28 November 2017 - PRESS RELEASE

New treatment approach for tuberculosis discovered

In the light of growing antibiotic resistance, developing alternative tuberculosis treatment approaches is of critical importance. Scientists at the Research Center Borstel and the DZIF have now shown that the spread of the tuberculosis pathogen Mycobacterium tuberculosis can be curbed by specific reinforcement of the human immune system. The results have been published in the journal Cell Host & Microbe.


Dr Tobias Dallenga (left) und Prof Ulrich Schaible analysing the study data.© Weller/FZB

Tuberculosis is amongst the top most dangerous infectious diseases for humans. According to the WHO, 10.4 million people worldwide contracted tuberculosis in 2016 alone, and 1.7 million died of complications related to the infection. Particularly the emergence of multidrug-resistant variants of the tuberculosis pathogen Mycobacterium tuberculosis, constitute a major global healthcare challenge. Patients infected with this pathogen can no longer be treated with conventional antibiotics, resulting in considerable increases in duration of treatment, more severe side effects and growing death rates. Cases of tuberculosis infection with entirely resistant pathogens have already been described, and were consequently classified as more or less non-treatable. This situation underlines that alternative treatment approaches are urgently needed in addition to new antibiotics. A currently promising approach is host-directed therapy. Here, a patient’s immune system is specifically influenced so as to mitigate potential tissue damage and deterioration of symptoms whilst curbing the bacteria’s spread and reproduction.

In the Cellular Microbiology research group at the Research Center Borstel, a team led by Dr Tobias Dallenga and Prof Ulrich E. Schaible has now been able to show that certain human immune cells, so-called neutrophil granulocytes constitute a promising target for host-directed therapy. Neutrophil granulocytes play a central role in the disease development and represent the predominant lung cell population affected by Mycobacterium tuberculosis during active infection. Tuberculosis pathogens cause rapid inflammatory death of the infected cells using the same method as granulocytes do: granulocytes usually form oxygen radicals, which they direct at pathogens in order to kill them. Mycobacterium tuberculosis manipulates granulocytes in such a way that they direct the oxygen radicals at themselves and consequently die of necrotic cell death. The neutrophil granulocytes’ death results in a release of tuberculosis pathogens and, if these are ingested by macrophages together with the dead granulocyte, they grow in the host cells subsequently also killing these. This initiates a vicious cycle, including cell death, attraction of further host cells and bacterial growth which lead to destruction of lung tissue and coughing of infectious droplets. The team from Borstel has now been able to show that inhibiting cell death of infected granulocytes by supressing oxygen radical formation helps the host cells control the pathogen’s growth and hence interrupt the vicious cycle.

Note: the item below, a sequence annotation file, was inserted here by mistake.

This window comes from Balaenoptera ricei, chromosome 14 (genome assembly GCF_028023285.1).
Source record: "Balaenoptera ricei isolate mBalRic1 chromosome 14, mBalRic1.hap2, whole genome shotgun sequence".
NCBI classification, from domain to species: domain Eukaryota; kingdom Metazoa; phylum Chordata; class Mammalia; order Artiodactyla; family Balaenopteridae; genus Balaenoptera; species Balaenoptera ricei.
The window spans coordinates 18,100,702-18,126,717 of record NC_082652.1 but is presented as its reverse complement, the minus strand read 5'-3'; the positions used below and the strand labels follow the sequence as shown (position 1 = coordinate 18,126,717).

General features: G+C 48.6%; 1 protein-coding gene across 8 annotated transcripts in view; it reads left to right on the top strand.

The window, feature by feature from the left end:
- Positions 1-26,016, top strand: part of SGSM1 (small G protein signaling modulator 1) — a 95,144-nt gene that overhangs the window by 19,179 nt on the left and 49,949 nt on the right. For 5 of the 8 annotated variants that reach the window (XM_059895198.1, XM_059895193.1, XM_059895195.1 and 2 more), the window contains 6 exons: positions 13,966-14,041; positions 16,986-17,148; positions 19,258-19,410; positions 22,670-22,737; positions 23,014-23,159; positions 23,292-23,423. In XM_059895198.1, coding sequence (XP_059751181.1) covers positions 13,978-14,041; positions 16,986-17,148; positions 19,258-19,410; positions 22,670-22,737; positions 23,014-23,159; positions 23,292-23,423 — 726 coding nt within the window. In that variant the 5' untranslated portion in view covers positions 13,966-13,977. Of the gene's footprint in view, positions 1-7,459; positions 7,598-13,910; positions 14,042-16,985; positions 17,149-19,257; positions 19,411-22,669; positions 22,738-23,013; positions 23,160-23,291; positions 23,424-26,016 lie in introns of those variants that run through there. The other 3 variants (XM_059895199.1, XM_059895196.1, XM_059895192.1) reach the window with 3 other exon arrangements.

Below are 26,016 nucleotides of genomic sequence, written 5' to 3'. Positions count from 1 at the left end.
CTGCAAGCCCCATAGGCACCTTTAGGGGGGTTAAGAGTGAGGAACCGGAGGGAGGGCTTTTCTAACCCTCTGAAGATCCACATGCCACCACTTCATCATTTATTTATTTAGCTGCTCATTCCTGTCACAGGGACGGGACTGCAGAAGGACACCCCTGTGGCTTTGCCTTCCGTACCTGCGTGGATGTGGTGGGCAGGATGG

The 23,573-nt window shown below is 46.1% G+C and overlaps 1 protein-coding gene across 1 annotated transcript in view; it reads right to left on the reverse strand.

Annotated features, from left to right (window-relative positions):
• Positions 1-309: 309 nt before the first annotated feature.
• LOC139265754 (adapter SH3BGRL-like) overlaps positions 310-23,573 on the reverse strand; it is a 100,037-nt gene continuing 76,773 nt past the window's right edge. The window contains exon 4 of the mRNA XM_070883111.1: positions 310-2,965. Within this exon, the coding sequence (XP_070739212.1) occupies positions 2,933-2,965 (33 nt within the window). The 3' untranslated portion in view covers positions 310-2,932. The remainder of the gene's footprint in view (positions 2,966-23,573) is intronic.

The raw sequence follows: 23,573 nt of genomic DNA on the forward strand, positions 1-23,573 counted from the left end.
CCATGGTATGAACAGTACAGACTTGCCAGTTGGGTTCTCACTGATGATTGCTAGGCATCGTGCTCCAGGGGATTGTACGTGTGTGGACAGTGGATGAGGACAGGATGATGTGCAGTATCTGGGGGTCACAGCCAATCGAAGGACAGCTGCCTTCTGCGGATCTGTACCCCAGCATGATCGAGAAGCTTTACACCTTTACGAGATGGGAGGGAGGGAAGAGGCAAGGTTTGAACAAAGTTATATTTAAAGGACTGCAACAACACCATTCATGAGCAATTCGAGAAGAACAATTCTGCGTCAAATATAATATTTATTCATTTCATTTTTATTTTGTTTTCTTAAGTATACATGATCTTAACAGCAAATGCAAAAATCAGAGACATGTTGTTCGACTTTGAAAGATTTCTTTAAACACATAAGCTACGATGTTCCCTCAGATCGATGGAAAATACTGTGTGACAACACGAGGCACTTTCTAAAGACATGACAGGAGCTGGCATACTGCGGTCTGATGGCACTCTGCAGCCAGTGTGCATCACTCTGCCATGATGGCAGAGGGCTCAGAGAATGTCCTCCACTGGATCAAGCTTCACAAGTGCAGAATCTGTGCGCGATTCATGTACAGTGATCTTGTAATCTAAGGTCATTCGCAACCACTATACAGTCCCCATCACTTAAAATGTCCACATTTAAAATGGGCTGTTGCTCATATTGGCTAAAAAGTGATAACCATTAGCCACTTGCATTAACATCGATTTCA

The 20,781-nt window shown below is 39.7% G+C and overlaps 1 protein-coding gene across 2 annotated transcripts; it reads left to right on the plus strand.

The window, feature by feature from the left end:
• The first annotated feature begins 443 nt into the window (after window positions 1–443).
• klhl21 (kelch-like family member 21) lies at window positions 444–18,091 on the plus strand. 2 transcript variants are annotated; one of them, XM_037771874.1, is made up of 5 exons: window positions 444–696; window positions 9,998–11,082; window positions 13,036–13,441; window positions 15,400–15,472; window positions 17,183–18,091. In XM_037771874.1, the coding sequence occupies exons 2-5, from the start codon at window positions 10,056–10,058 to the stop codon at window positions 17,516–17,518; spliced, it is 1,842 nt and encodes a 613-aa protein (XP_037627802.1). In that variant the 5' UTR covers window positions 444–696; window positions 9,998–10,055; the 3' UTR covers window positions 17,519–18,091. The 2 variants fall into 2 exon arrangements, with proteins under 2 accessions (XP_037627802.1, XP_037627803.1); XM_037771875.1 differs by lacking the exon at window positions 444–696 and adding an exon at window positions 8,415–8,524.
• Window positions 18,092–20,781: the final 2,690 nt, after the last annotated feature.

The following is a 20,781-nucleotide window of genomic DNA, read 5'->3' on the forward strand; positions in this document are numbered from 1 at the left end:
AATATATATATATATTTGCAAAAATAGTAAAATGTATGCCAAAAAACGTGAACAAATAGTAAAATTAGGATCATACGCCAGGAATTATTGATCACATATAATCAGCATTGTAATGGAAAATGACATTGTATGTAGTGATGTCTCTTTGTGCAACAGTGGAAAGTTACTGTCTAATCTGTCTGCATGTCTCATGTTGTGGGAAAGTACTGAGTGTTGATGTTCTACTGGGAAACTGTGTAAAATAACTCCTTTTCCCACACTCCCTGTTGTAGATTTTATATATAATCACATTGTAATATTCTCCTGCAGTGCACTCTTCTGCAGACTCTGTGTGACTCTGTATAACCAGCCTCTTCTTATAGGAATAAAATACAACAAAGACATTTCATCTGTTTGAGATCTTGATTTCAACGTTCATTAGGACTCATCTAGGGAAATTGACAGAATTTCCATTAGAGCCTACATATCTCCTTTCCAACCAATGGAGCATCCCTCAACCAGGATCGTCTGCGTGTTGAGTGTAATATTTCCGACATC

The researchers are convinced that these results create a base for novel host-directed therapy. “We aim to contain the resulting tissue damage and consequently remove tuberculosis pathogen’s base for growth,” says Prof Ulrich Schaible. “This treatment approach could already be in close proximity as drugs that control granulocytes are already on the market and could find a new application in the treatment of tuberculosis.”


Dallenga, T, Repnik U, Corleis B, Eich J, Reimer R, Griffiths GW, Schaible UE  (2017) M. tuberculosis-Induced Necrosis of Infected Neutrophils Promotes Bacterial Growth Following Phagocytosis by Macrophages,  Cell Host & Microbe 22 (4) 519-530



Prof Ulrich Schaible
Director Priority Research Area Infections
Research Center Borstel – Leibniz Lungenzentrum
T +49 4537 188600

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